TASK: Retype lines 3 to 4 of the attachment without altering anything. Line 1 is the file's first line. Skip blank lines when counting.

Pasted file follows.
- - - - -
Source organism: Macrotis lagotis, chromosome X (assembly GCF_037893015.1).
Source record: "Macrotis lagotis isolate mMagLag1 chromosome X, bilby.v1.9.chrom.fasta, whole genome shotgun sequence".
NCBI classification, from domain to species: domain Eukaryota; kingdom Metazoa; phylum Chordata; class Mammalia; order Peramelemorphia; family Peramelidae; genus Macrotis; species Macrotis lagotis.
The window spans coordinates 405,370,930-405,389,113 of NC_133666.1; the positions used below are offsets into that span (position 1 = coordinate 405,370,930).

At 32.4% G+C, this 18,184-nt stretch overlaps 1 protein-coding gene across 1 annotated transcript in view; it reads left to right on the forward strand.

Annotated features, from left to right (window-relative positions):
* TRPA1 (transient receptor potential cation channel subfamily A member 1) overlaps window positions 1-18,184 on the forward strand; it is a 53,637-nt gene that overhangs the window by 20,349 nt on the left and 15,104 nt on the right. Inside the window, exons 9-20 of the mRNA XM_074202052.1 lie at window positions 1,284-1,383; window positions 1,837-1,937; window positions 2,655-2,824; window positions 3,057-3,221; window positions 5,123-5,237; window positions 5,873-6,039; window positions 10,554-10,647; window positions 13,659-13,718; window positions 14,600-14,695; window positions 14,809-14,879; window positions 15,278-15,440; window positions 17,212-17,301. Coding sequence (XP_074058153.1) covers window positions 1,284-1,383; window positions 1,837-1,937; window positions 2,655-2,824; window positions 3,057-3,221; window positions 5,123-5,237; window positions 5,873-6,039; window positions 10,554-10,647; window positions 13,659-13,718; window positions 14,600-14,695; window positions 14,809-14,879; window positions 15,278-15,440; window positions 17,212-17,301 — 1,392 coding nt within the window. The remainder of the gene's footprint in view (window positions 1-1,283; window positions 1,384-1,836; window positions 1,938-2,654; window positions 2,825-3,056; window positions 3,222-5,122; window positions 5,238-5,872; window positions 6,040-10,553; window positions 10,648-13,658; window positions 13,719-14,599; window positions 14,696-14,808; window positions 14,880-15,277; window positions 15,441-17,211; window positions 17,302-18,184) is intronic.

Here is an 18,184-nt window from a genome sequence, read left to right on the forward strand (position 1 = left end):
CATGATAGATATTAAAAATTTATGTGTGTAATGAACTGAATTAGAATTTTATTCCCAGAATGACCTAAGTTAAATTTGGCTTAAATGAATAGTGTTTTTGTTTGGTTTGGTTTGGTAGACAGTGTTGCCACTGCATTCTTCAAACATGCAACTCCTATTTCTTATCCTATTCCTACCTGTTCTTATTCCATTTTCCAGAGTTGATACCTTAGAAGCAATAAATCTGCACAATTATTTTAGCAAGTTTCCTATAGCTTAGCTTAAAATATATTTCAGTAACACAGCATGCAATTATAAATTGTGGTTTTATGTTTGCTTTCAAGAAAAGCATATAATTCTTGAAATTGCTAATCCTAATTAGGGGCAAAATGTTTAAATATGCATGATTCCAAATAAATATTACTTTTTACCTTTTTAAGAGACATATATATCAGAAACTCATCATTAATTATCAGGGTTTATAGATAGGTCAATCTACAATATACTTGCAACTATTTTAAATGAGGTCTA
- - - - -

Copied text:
NCBI classification, from domain to species: domain Eukaryota; kingdom Metazoa; phylum Chordata; class Mammalia; order Peramelemorphia; family Peramelidae; genus Macrotis; species Macrotis lagotis.
The window spans coordinates 405,370,930-405,389,113 of NC_133666.1; the positions used below are offsets into that span (position 1 = coordinate 405,370,930).